Media release

First one-stop government service centre launched

02 December 1999

2 December 1999

History will be made in Tombo, near Port St Johns in the Eastern Cape, when the first one-stop government service centre is launched on Thursday, 9 December 1999.

The intersectoral initiative, supported by President Thabo Mbeki, will bring integrated services of the government to the Kei District where communities need them most.

The Eastern Cape is one of three provinces earmarked by the government as a priority region for an integrated service delivery through one-stop service centres. The others are Northern Province and KwaZulu-Natal.

These centres will serve rural communities who have suffered the burden of being transferred from one place to another, often at great distances, trying to access government services and information.

At Tombo, the site will comprise a number of services or they will be close to each other, allowing easy access. In other cases, there will be a balance between services permanently located there, and those government services which will be offered at planned times.

This is the first of fifty five centres where the Government Communication and Information System (GCIS) plans to maintain a point of presence so that government information is accessible to all communities.

Research already has been conducted on public information needs, and an attempt is being made to build partnerships with communities to be served by ensuring that one stop government centres are located in, or established along with Multi-Purpose Community Centres (MPCCs).

Almost 2 000 people from the local rural communities will attend the Tombo launch with dignitaries from national, provincial and local government present. Officials from several service providers also will be attending.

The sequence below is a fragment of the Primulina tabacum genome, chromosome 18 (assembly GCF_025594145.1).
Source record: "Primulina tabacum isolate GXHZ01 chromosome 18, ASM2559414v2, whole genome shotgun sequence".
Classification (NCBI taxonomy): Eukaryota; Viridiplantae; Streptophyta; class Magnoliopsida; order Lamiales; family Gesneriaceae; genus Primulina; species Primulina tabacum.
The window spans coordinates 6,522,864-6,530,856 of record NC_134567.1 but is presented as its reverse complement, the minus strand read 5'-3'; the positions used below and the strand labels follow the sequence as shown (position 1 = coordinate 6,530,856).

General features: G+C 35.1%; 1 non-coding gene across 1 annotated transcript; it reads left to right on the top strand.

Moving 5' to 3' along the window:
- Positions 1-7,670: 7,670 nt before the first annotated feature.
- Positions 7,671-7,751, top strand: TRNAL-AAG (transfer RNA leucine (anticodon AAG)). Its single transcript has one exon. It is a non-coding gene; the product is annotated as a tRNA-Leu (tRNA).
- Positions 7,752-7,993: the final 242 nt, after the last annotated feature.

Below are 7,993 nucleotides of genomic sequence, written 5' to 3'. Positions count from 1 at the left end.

Some of the roles that the MPCC will be playing:

  • Identifying community information needs: allowing a response to these needs by relevant government agencies in partnership with the community and other non-government groups.
  • Build capacity: at the local level by involving and training local leaders in the identification of and response to development information needs.
  • Network: between local level structures and institutions. This creates an opportunity for partnerships between the public and private sectors to have a common place from where they can share information costs and activities for improving the lives of individuals and communities.
  • Provide a "Government with a Human Face": the MPCC can be seen as a platform for government representatives of all spheres of government to interact with communities and to respond to community concerns in face-to-face discussions.
  • Integrate services on offer: provide a mix of information needs and services of interest to each community. This aims to avoid duplication and save costs.
  • Access Universal Service: in the areas of telecommunications and postal services. A MPCC can provide cost-effective technology needs of communities in a technologically relevant manner.
  • Act as an institutional home: for the promotion and support of community media (print, electronic and traditional) that will serve communities in their preferred languages and at opportune times. This will also allow a home and venue for certain community groups such as youth and women’s groups.

Deven Moodley
Cell: 083 287 4038

B Seti
Cell: 082 651 7452

Issued by: Government Communications (GCIS)


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